Illumina 610Quad SNP genotypes were obtained for all 66 samples genotyped. Before conducting association-based analyses, we subjected the SNP data set to rigorous quality control in terms of excluding samples and SNPs with poor call rates. As mentioned previously, one sample was excluded because of having a call rate of <95% the remaining samples had average call rates across all SNPs of >99%. Thus, the final analysis was based on 65 samples. Following this, we critically evaluated the data set for ancestral differences by principal component analysis (). Although minor differences were apparent, all individuals genotyped were relatively ancestrally comparable. Thus, without introducing significant systematic bias we considered the data set to be uniform to maximise power to detect important associations under the assumption of homogeneity and an ancestral risk haplotype for RAM. In all analyses we treated individuals with RAM as affected and all other family members as of unknown phenotype.
Figure 1 Principal component analysis of SNP genotypes showing the extent of ethnic variability in the TC cohort. The first two principal components of the analysis were plotted. HapMap CEU (Caucasian) individuals are denoted by grey triangles, CHB (Chinese Han (more ...)
The median distance between the 575
272 autosomal SNPs in the Illumina 610Quad arrays was ~2.7
Kb and ~88% of the genome was within 10
Kb of a SNP marker. In this study, the heterozygosity of markers was ~94%, hence almost as many SNPs present on that array are heterozygous in this Jewish population as in the general Caucasian population.
We systematically interrogated haplotypes defined by a varying number of SNPs. Haplotypes defined by >12 SNPs proved too computationally intensive to recover on a genomewide basis. We therefore restricted our search for disease-associated risk locus on the basis of 12 SNP haplotypes.
This analysis provided results on the association between RAM and 41
414 haplotype tests across the genome (). In all, 66 haplotype tests provided evidence for an association between genotype and RAM at P
<0.001 () including multiple haplotypes on chromosomes 18 and 10. The strongest associations were shown at 18q21.1 (P
=7.5 × 10−5
), 18q21.32 (P
=2.8 × 10−5
) and 10q21.3 (P
=1.6 × 10−4
Manhattan plot of genomewide haplotype test P-values for the association between haplotypes and RAM. The –log10 P-values (y axis) are presented at their chromosomal positions (x axis).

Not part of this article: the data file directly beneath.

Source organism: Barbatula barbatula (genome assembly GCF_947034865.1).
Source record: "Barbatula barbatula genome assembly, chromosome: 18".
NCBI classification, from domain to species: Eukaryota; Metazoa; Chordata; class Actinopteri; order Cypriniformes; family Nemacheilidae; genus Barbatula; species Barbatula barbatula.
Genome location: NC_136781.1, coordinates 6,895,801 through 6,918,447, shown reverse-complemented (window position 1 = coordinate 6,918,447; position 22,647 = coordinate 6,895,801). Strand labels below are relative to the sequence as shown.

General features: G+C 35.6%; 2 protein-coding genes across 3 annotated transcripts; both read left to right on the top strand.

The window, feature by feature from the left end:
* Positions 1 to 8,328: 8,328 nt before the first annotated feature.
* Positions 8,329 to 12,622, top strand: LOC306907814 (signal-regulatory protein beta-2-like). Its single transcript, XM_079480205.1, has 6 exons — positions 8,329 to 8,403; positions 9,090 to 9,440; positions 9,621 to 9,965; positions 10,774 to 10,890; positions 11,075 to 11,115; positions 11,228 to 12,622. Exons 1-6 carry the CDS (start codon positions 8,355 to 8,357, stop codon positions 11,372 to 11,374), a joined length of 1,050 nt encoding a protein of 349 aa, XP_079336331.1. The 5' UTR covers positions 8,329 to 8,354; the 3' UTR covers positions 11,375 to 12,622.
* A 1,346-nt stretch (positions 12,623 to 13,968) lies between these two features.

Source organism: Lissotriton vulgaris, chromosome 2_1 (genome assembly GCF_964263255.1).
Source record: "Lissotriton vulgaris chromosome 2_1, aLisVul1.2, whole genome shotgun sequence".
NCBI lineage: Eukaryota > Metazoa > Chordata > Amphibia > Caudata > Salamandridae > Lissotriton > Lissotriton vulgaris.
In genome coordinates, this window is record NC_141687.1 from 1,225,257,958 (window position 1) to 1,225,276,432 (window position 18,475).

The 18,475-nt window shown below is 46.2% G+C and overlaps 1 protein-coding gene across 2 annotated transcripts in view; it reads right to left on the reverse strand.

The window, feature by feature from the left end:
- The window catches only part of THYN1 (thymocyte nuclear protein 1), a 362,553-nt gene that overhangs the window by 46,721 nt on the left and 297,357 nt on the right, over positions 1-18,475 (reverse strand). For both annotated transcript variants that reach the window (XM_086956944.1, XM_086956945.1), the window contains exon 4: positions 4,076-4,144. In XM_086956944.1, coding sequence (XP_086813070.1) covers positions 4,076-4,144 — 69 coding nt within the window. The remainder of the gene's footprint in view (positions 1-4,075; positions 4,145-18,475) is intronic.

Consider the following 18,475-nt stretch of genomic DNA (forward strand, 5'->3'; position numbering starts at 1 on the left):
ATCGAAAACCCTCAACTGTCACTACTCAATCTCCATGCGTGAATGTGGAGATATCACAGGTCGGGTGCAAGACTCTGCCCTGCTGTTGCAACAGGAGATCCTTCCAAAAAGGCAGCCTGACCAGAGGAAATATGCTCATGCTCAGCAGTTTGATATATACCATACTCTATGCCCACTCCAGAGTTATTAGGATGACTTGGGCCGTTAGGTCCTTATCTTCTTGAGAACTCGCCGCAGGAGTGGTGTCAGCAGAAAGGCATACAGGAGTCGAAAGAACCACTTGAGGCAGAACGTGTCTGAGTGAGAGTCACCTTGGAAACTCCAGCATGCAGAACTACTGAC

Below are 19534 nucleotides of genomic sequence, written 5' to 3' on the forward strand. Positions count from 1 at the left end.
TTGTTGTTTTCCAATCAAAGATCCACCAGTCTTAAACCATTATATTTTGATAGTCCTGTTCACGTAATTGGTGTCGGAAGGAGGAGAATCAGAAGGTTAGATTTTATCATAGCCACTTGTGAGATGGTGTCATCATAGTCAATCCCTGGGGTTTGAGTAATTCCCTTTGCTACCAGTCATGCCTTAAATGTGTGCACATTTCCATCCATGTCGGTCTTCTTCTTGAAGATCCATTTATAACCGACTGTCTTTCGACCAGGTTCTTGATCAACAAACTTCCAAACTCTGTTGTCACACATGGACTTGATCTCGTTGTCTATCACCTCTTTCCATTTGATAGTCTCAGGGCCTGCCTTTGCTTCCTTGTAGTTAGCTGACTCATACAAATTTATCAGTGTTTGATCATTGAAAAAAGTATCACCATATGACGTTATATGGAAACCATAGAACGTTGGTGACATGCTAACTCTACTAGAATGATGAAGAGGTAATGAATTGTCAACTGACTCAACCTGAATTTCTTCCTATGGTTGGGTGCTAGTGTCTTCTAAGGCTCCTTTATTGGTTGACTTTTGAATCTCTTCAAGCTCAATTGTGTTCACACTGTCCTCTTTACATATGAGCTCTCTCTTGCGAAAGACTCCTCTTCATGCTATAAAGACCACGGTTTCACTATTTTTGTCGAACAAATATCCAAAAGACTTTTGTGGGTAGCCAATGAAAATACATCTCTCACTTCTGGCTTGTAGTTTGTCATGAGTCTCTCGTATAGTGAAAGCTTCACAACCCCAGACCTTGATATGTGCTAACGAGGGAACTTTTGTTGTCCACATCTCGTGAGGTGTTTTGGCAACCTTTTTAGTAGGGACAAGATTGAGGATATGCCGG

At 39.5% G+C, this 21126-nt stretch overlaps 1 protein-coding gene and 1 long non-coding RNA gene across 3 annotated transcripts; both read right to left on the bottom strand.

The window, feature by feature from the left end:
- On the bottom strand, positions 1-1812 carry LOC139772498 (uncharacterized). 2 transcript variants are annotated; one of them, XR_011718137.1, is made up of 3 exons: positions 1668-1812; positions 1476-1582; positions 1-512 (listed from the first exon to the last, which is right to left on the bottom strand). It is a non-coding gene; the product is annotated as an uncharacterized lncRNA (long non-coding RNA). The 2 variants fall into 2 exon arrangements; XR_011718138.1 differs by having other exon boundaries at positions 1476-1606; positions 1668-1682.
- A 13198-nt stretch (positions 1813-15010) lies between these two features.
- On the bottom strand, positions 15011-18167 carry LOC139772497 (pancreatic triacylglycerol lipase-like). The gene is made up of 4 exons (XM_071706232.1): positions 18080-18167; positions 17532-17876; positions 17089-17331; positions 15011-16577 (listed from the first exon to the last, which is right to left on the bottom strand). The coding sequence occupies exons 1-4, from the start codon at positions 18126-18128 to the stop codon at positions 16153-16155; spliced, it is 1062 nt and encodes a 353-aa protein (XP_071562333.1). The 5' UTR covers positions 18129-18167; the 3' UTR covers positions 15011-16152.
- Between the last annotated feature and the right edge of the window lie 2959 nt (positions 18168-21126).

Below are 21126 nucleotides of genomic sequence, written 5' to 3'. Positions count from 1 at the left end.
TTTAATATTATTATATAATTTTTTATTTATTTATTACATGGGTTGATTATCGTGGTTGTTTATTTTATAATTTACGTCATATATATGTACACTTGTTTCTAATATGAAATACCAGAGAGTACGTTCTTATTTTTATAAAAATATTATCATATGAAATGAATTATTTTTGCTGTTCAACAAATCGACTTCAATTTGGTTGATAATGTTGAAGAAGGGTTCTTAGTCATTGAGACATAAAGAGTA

Details of haplotypes showing evidence of association with RAM at P<0.001
A number of genes map to the 18q21.1 region of association including PIAS2, KATNAL2, TCEB3CL, TCEB3C, TCEB3B
whereas the 18q21.31 region is bereft of genes. In contrast to the other associations, the 10q21.3 signal was characterised by a large number of neighbouring haplotype associations; eight providing evidence for an association at P
<0.001. These haplotypes all mapped within a 2
Mb region of 10q21.3 and all annotate the catenin
) gene. Among the top 66 associations, we identified only two other genes that were annotated by multiple haplotype tests showing evidence for an association at P
<0.001. Specifically, TMC1
on 9p21.13 and PCDH15
on 10q21.1 were captured two and three times, respectively, by haplotype associations ().
The CTNNA3 is part of the Wnt signalling pathway and, although speculative, CTNNA3 represents an attractive basis for susceptibility given the role of dysfunctional Wnt signalling in radiosensitivity. In view of this, we explored the possibility that a common or restricted set of coding sequence changes in CTNNA3 might underscore the 10q21.3 association. For completeness we also screened the leucine rich repeat transmembrane neuronal 3 (LRRTM3) gene that maps internally within CTNNA3 ().
Haplotype –log10 P-values for the 10q21.3 region. Beneath the plot are the five isoforms of CTNNA3 and two of LRRTM3 with exons shown as black blocks and UTRs as empty blocks, annotated as per Supplementary Table 2.
Nine sequence changes within coding sequence were identified in the same 65 individuals whose DNA passed QC in the genomewide stage. These included five polymorphic variants documented in dbSNP (four in CTNNA3 and one in LRRTM3) and four novel changes (three and one in CTNNA3 and LRRTM3, respectively). Seven of the variants identified were missense changes, six in CTNNA3 and one in LRRTM3. None of the missense changes identified were confined to individuals with a RAM phenotype (Supplementary Table 2). Furthermore, none of the sequence changes were predicted to impact on the functionality of the expressed protein.